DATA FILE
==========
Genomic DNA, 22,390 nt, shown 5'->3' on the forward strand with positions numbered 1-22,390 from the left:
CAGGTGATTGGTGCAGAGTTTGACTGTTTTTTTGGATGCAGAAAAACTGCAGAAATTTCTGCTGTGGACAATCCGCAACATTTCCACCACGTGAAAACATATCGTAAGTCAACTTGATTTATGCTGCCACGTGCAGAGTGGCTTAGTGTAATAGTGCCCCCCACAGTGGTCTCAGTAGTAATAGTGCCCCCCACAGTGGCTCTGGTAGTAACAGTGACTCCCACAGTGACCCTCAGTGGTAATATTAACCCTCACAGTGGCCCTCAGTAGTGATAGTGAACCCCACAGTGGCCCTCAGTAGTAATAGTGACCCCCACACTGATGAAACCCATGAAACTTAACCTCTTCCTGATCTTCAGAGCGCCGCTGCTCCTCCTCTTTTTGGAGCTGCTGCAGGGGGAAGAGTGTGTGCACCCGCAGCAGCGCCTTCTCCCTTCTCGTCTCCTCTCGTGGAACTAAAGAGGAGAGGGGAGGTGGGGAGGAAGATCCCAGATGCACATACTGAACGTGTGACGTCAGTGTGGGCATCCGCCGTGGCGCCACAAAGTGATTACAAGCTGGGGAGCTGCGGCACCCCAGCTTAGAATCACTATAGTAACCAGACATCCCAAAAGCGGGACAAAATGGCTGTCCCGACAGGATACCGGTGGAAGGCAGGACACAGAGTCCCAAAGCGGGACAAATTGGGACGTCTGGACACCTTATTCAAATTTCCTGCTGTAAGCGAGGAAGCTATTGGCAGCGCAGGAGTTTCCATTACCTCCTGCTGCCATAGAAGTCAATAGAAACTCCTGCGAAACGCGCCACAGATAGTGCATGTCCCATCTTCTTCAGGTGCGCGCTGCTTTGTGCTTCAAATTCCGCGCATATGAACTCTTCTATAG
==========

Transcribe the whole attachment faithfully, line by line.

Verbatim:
Genomic DNA, 22,390 nt, shown 5'->3' on the forward strand with positions numbered 1-22,390 from the left:
CAGGTGATTGGTGCAGAGTTTGACTGTTTTTTTGGATGCAGAAAAACTGCAGAAATTTCTGCTGTGGACAATCCGCAACATTTCCACCACGTGAAAACATATCGTAAGTCAACTTGATTTATGCTGCCACGTGCAGAGTGGCTTAGTGTAATAGTGCCCCCCACAGTGGTCTCAGTAGTAATAGTGCCCCCCACAGTGGCTCTGGTAGTAACAGTGACTCCCACAGTGACCCTCAGTGGTAATATTAACCCTCACAGTGGCCCTCAGTAGTGATAGTGAACCCCACAGTGGCCCTCAGTAGTAATAGTGACCCCCACACTGATGAAACCCATGAAACTTAACCTCTTCCTGATCTTCAGAGCGCCGCTGCTCCTCCTCTTTTTGGAGCTGCTGCAGGGGGAAGAGTGTGTGCACCCGCAGCAGCGCCTTCTCCCTTCTCGTCTCCTCTCGTGGAACTAAAGAGGAGAGGGGAGGTGGGGAGGAAGATCCCAGATGCACATACTGAACGTGTGACGTCAGTGTGGGCATCCGCCGTGGCGCCACAAAGTGATTACAAGCTGGGGAGCTGCGGCACCCCAGCTTAGAATCACTATAGTAACCAGACATCCCAAAAGCGGGACAAAATGGCTGTCCCGACAGGATACCGGTGGAAGGCAGGACACAGAGTCCCAAAGCGGGACAAATTGGGACGTCTGGACACCTTATTCAAATTTCCTGCTGTAAGCGAGGAAGCTATTGGCAGCGCAGGAGTTTCCATTACCTCCTGCTGCCATAGAAGTCAATAGAAACTCCTGCGAAACGCGCCACAGATAGTGCATGTCCCATCTTCTTCAGGTGCGCGCTGCTTTGTGCTTCAAATTCCGCGCATATGAACTCTTCTATAG